Comparison of 3 assembly flows is given below

For all the latest in 3DIC and advanced packaging stay linked to IFTLEâ??¦â??¦â??¦â??¦â??¦â??¦â??¦â??¦

IFTLE 150 ICEP Osaka part 1

The Int Symp on Electronic Packaging was held in Osaka the week of April 10th with keynote

speakers, Dr. Subramanian S. Iyer of IBM, Dr. Takeshi Uenoyama of Panasonic, and Dr. Urmi Ray of Qualcomm. General Chair was Shintao  Yamamichi of Renesas and Technical program Chair was Hitoshi Sakamoto was NEC.

 There were 180 papers and over 20 posters. Major topics were: Advanced Packaging, Substrate & Interposer, 2.5D and 3DIC Packaging, Design/Modeling/Reliability, Thermal Management, Materials and Process, Printed Electronics, N-MEMS, Optoelectronics, Power Devices, and Biomimetics. In addition, the Japan ASET consortium, Taiwan and Korea held special sessions. IFTLE will cover key presentations over the next few weeks.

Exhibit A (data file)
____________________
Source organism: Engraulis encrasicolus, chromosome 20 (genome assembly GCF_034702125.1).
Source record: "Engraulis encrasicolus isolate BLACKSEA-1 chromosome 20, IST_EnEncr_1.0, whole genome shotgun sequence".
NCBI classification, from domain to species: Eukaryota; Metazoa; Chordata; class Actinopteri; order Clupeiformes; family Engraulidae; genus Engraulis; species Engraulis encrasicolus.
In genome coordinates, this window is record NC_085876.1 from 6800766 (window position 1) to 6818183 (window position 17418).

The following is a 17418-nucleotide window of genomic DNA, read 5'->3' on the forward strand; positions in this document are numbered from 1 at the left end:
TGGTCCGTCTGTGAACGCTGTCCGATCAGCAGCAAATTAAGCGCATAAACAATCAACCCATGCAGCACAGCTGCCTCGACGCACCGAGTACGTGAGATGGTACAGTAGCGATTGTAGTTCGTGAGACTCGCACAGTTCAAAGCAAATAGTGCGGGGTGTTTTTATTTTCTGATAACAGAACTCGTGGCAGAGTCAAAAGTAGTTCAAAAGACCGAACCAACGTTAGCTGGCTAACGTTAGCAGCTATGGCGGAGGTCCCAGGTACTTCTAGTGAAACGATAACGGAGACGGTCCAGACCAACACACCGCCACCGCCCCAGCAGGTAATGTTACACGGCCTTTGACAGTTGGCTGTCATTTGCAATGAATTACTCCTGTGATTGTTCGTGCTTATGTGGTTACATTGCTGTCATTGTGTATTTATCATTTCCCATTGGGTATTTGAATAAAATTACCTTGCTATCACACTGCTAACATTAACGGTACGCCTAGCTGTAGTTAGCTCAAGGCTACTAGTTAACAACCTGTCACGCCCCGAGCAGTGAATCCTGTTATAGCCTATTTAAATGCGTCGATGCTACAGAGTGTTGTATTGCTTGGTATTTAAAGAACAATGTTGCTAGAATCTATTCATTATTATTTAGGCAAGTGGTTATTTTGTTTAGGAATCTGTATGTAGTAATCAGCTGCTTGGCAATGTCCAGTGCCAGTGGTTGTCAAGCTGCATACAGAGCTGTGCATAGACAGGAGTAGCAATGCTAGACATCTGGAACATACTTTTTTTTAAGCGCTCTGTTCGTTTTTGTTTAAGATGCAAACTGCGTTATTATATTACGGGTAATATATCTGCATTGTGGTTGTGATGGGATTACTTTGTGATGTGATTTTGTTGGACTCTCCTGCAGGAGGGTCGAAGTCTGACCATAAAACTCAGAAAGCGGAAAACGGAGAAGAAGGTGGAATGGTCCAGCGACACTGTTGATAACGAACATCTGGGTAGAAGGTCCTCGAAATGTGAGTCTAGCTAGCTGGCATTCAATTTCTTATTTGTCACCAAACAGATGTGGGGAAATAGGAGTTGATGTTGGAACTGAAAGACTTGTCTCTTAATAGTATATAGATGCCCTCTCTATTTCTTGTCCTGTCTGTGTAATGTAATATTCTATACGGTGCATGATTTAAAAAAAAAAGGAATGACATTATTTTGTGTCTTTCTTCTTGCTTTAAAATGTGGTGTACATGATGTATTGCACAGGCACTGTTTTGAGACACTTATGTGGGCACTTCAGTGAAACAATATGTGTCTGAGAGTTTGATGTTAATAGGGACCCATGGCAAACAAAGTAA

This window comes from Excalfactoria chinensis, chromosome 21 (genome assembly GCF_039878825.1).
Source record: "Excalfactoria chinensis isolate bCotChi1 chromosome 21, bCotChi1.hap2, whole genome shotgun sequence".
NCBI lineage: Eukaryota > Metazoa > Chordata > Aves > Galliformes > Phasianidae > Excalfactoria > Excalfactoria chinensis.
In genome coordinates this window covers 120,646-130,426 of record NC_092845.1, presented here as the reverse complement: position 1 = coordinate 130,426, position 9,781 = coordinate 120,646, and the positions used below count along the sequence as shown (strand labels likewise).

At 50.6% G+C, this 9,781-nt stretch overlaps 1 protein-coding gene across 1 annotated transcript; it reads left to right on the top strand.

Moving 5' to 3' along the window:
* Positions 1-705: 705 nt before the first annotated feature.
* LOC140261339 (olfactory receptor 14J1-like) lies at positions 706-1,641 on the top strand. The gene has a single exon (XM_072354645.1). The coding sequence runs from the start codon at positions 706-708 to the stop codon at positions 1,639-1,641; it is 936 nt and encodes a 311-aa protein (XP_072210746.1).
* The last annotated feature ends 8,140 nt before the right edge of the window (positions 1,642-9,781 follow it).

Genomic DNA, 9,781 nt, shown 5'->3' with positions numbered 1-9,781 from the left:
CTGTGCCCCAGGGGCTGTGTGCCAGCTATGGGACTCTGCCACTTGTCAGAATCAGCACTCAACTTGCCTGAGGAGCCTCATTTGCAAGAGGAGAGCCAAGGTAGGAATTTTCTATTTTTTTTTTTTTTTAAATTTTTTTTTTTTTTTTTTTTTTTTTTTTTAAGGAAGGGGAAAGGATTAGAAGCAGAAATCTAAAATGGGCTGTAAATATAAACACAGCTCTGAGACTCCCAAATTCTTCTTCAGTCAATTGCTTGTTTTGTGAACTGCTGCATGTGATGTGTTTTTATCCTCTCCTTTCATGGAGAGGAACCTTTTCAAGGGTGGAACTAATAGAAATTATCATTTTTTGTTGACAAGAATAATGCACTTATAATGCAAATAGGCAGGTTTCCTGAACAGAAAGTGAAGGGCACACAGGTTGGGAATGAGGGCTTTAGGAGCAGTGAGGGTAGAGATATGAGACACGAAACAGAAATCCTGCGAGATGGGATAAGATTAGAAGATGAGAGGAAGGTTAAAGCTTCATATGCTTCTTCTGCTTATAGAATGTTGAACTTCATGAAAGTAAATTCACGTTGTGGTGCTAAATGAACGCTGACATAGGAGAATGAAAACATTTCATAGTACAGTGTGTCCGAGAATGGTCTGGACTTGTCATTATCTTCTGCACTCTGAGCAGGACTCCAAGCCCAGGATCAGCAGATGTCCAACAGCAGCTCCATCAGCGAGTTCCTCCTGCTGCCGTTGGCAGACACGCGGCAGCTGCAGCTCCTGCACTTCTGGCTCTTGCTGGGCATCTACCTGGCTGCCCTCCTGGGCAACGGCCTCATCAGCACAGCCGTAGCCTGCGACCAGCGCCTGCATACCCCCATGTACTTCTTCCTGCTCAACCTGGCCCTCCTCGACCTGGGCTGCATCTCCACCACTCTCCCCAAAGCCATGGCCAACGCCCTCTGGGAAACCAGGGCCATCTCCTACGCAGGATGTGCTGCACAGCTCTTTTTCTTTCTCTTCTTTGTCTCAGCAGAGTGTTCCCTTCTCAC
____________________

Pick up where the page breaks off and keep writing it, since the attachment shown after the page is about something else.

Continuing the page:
Lets first take a look at the ASET special session. The ASET “Dream Chip” program has recently ended in Japan.

Sueoka and co-workers described their proposal for “High Precision Bonding for Fine Pitch Interconnection”. Bonding fine pitch interconnect requires consideration of the factors which degrade the alignment accuracy such as:

- thermal expansion of the machinery

- surface topologies of the chip an substrate

 The were able to bond 10um pitch bumps (see figure) using a flip chip bonder equipped with infrared alignment optics they found that they could observe alignment marks and adjust the chip position during the bonding process, even when the solder was molten. Most importantly they could eliminate the miss-alignment caused by joining non flat chips an due to thermal expansion of the tool head.